If you want to leap-ahead to adopt more effective marketing strategies and techniques, it’s time for digital-first, agile marketing.
A lot has been written on agile marketing. In short, it’s a bit of an emerging idea that blends the concepts, rituals and tools of agile manufacturing and software development with the needs of our new, digital-first marketing world. You can get more background here: Eight Principles and Voices of Agile Marketing.
Any business or organization can grasp this approach without breaking the bank or requiring an army of consultants.
The 4 Principles of Digital-First, Agile Marketing
Customer-centricity – Essentially, businesses put more focus on customer experience and how to deliver increasing value. Small business owners have traditionally been close to their customer and often proud of how well they understood them. Now, there is more to know about customers and more ways to keep informed.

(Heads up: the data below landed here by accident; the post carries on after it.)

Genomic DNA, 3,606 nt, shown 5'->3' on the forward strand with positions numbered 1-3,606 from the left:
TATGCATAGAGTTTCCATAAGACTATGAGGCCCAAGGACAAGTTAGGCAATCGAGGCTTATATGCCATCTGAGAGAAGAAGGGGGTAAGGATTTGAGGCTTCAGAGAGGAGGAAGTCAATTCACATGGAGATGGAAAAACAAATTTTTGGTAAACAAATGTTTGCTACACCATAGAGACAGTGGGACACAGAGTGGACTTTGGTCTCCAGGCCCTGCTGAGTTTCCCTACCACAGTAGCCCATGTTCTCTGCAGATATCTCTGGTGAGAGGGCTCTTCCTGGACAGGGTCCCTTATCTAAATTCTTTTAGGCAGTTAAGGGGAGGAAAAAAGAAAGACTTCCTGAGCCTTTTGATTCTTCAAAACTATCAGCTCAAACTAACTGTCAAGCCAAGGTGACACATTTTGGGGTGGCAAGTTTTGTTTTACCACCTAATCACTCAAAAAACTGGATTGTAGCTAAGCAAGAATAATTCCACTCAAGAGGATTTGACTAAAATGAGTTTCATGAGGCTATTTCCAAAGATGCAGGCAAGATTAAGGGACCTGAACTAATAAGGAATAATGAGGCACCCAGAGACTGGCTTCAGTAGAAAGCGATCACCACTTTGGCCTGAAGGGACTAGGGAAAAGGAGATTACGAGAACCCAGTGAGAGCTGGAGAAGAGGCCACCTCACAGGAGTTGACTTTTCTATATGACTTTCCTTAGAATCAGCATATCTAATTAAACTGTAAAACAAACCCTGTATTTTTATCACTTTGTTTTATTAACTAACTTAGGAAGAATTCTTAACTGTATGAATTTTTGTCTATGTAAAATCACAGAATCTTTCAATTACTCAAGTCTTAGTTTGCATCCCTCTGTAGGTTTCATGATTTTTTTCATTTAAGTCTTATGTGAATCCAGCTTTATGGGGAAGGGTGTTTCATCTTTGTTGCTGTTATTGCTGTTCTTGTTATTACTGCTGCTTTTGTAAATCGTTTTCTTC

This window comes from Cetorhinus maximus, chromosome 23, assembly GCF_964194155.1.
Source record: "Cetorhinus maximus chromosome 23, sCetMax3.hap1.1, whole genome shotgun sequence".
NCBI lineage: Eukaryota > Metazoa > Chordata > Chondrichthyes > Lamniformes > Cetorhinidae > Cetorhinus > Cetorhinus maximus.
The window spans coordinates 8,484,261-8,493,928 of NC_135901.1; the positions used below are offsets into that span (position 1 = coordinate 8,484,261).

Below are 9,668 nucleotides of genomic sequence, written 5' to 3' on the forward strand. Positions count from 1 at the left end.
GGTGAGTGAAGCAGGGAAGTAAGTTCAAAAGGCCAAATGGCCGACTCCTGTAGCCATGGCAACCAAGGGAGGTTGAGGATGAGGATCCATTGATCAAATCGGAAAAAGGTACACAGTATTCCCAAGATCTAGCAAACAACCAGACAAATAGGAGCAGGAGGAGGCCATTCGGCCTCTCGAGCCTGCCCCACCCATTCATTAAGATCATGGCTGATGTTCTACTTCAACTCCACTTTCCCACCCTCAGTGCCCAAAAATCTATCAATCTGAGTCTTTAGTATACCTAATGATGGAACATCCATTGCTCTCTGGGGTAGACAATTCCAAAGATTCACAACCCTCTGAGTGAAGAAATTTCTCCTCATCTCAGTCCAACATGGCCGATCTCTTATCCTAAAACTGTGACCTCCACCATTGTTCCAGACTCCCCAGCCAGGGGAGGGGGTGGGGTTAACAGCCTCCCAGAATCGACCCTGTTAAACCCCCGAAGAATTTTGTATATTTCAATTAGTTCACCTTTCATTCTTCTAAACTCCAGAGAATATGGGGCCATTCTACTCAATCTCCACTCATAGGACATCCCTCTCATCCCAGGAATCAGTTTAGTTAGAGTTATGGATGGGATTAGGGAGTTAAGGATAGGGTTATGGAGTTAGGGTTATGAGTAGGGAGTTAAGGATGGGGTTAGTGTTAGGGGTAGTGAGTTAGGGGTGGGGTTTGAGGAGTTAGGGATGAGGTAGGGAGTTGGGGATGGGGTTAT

Constant listening & insights: From post-transaction surveys to co-creation sessions with our best customers (where we invite them to help design the next product or service feature-set), there are more ways to stay in timely touch. To improve how you engage customers, you need a methodical way of understanding what works for them and where the pain points remain. Big companies call this “voice of the customer” and customer journey programs. Call it what you want, just make sure you are more closely in touch with your customers than ever before.